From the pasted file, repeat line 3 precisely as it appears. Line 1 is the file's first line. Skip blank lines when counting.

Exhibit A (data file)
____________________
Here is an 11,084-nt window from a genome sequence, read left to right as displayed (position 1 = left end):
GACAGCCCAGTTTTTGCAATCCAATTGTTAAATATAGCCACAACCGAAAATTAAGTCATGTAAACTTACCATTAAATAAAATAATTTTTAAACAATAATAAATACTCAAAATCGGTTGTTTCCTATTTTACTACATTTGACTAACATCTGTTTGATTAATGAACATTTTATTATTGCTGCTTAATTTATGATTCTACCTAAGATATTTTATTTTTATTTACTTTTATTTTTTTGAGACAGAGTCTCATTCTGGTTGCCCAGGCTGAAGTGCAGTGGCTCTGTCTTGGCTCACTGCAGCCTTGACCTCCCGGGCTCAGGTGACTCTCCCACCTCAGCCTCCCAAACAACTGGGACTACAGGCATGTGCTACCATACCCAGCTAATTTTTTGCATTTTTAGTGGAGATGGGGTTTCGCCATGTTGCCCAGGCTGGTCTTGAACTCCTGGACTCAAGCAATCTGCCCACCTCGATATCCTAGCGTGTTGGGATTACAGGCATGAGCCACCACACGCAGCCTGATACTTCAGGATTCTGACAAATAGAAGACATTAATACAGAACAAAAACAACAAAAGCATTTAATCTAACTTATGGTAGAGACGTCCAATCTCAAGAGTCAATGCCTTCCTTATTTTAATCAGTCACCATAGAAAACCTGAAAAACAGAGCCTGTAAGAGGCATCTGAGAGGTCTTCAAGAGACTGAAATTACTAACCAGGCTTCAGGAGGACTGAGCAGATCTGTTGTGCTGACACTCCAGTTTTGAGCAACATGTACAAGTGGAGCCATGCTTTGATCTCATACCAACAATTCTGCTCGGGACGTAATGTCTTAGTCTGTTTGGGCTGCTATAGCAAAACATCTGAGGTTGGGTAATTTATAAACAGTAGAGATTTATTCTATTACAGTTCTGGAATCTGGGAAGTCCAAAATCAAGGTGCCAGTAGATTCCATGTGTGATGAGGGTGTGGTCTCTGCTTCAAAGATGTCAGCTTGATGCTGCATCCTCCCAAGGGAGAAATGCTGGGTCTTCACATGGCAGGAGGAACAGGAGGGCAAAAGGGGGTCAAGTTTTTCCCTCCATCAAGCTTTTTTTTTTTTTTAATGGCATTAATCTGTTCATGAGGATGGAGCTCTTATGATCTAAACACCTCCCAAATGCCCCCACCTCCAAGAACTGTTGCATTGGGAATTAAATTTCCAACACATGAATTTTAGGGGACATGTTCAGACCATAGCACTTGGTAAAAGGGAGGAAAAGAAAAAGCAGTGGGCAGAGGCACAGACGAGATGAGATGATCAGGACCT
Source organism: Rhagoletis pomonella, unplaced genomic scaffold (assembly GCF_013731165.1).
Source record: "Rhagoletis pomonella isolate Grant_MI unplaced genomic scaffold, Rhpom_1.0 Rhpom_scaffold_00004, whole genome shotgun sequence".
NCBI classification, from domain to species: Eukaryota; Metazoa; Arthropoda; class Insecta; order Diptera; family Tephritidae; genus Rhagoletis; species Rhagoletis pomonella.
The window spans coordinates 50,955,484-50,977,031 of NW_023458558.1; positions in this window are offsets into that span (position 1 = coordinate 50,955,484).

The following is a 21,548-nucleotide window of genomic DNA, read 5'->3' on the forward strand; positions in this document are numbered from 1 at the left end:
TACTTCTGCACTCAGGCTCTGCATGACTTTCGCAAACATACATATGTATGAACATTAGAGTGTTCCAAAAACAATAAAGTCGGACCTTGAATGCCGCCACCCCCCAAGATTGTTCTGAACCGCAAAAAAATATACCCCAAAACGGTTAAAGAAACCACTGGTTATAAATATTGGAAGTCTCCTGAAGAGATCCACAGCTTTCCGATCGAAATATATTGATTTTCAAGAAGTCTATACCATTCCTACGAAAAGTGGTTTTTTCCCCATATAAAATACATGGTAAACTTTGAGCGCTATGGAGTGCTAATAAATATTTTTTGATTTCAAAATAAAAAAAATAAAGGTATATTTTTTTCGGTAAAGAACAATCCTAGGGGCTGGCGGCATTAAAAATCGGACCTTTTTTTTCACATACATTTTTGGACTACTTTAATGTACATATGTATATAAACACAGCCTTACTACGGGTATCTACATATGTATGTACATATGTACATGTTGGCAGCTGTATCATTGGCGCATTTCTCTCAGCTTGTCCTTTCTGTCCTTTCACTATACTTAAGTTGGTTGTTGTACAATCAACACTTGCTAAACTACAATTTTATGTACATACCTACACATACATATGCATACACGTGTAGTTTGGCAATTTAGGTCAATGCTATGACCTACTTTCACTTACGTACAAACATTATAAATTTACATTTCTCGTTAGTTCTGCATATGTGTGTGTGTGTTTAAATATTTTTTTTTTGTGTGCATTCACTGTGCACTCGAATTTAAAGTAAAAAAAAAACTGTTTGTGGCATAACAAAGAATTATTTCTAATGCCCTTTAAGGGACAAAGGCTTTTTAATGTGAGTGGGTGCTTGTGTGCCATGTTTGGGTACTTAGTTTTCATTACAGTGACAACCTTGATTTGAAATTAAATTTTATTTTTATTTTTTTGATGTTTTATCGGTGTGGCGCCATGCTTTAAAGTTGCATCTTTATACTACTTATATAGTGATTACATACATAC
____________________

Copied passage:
Source organism: Rhagoletis pomonella, unplaced genomic scaffold (assembly GCF_013731165.1).